I would assume almost everyone reading this knows how to "Google," but can you use Google to search like a Google pro? Today I'm going to share a few googling tips that will change the way you search, optimize what you find, and maximize the usability you get from the content you searched for. You can thank me later, because I'm totally going to save your day.
Use quotes to search for an exact word or set of words that you are looking for. This is useful for searching for direct quotes and song lyrics. For example, if you're wondering who said this quote, "If you can dream it, you can do it," then put it in the search bar just like that (BONUS: That quote is from Walt Disney).
Put a dash before a word that you want to exclude in your search. If you're looking for information about the phoenix--a mythical bird--but not the town in Arizona, then you can search for: phoenix -Arizona.
A tilde is this: ~ You can use a tilde before a term to include results with its synonyms. If you're searching for desserts to bake for your upcoming Christmas party, then you can search for Christmas ~desserts.
Use site: to search within a specific website. For example, if you want to read about the all of the times that the New York Times talked about pandas then you would search for site:nytimes.com pandas.
Just as before, use link: to search for sites that link to the specified site url. This can be useful for monitoring your own site and seeing who's talking about you. If we want to find all of the sites that have a link to Indiana University, then we would search for link:iub.iu.edu.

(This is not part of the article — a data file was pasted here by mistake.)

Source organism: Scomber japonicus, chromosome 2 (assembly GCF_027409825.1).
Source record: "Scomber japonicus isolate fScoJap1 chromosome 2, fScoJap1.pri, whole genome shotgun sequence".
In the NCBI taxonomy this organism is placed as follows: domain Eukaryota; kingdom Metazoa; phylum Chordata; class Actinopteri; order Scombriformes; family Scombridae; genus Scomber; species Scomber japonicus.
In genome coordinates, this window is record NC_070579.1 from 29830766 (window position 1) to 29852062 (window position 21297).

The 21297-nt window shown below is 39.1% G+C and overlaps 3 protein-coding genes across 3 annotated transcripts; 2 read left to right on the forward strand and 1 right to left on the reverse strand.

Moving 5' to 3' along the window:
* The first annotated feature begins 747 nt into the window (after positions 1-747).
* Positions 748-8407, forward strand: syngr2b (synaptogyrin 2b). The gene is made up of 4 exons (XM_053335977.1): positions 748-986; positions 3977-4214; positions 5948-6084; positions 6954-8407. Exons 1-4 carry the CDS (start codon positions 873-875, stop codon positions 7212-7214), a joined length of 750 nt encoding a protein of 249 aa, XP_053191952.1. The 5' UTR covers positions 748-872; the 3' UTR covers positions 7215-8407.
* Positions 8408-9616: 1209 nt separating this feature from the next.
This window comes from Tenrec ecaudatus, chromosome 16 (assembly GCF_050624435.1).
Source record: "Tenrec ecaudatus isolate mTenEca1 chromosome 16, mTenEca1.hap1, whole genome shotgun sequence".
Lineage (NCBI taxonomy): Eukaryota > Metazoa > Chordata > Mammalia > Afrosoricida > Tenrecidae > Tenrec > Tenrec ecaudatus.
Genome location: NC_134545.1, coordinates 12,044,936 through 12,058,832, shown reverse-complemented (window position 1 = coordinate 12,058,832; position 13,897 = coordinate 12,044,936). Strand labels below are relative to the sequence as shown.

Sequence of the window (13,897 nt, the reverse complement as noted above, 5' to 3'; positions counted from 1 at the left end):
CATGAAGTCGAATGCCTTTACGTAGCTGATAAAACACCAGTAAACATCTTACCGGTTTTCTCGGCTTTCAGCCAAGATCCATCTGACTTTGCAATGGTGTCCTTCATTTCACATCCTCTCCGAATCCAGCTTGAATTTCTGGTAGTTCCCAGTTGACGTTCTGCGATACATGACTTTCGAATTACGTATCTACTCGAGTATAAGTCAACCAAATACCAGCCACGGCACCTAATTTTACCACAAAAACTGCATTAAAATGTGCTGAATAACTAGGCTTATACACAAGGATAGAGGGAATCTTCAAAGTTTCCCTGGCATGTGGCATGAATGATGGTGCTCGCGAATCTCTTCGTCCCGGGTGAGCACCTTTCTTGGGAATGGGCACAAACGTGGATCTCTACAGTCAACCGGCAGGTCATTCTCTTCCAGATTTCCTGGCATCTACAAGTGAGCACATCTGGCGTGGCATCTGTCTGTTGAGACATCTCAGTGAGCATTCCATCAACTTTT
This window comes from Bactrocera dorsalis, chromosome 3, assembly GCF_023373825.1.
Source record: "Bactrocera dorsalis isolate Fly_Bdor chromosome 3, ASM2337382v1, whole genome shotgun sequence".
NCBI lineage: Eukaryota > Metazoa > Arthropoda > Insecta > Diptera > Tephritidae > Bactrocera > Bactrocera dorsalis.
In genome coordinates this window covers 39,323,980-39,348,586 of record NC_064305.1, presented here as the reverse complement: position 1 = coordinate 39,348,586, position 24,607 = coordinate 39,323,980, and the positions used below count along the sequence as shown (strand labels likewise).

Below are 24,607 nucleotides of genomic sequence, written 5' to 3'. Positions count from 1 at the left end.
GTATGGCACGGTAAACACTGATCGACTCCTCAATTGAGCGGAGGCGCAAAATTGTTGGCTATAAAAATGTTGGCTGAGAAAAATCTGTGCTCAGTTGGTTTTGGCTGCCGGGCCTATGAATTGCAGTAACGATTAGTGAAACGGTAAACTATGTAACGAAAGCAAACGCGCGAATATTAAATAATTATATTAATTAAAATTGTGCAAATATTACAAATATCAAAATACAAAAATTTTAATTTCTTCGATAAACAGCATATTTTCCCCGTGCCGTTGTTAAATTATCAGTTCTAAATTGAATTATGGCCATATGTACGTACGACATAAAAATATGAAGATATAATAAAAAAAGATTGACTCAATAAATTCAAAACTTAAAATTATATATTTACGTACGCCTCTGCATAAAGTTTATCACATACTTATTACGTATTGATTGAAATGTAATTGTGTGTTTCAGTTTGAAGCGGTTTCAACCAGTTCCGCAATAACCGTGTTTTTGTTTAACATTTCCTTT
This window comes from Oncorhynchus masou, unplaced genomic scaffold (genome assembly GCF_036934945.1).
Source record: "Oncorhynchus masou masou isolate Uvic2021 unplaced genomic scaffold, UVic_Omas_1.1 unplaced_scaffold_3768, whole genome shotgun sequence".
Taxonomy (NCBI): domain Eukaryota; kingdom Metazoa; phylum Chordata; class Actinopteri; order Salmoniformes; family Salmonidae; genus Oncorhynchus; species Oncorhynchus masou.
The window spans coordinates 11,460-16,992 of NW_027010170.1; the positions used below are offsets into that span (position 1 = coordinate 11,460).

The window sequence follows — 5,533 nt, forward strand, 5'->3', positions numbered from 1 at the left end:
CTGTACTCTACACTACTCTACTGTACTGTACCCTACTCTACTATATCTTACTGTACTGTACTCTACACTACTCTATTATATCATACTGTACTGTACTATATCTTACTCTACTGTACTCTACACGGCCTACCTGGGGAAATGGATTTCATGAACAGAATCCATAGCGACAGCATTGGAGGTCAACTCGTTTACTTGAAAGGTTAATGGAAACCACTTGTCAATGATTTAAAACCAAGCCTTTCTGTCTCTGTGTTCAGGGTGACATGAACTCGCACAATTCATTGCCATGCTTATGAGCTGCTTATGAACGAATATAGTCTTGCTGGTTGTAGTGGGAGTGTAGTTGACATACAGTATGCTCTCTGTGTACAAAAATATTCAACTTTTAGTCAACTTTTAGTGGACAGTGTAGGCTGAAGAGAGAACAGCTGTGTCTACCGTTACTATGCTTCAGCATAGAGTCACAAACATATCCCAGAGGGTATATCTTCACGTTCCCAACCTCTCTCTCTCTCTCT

Use two periods between two numbers to express range of things like date, measurements, and prices. If you're looking for songs that were released between 1970 and 1980, then you might want to search for song 1970..1980.
You can use related: to find sites that are related to the specified site. Time magazine would relate to a lot of other news sites, but to know specifically you would just type related:time.com. This might be useful if you are researching an organization and want to know who its competitors are.
These are just a couple of the many helpful methods of using Google search to find exactly what you need. You can read more about how the search works and the story behind Google's search engine here. Before you leave, share a comment down below letting me know if you learned anything new today. What's your favorite new way to search?
This blog post was written by Danyell on ittrainingtips.iu.edu, a blog written by UITS IT Training staff in order to inform readers of tips, tricks, and useful tools when combating different technology, software, and online devices. Check out IT Training Tips for a daily dose of knowledge that's quick and on the go.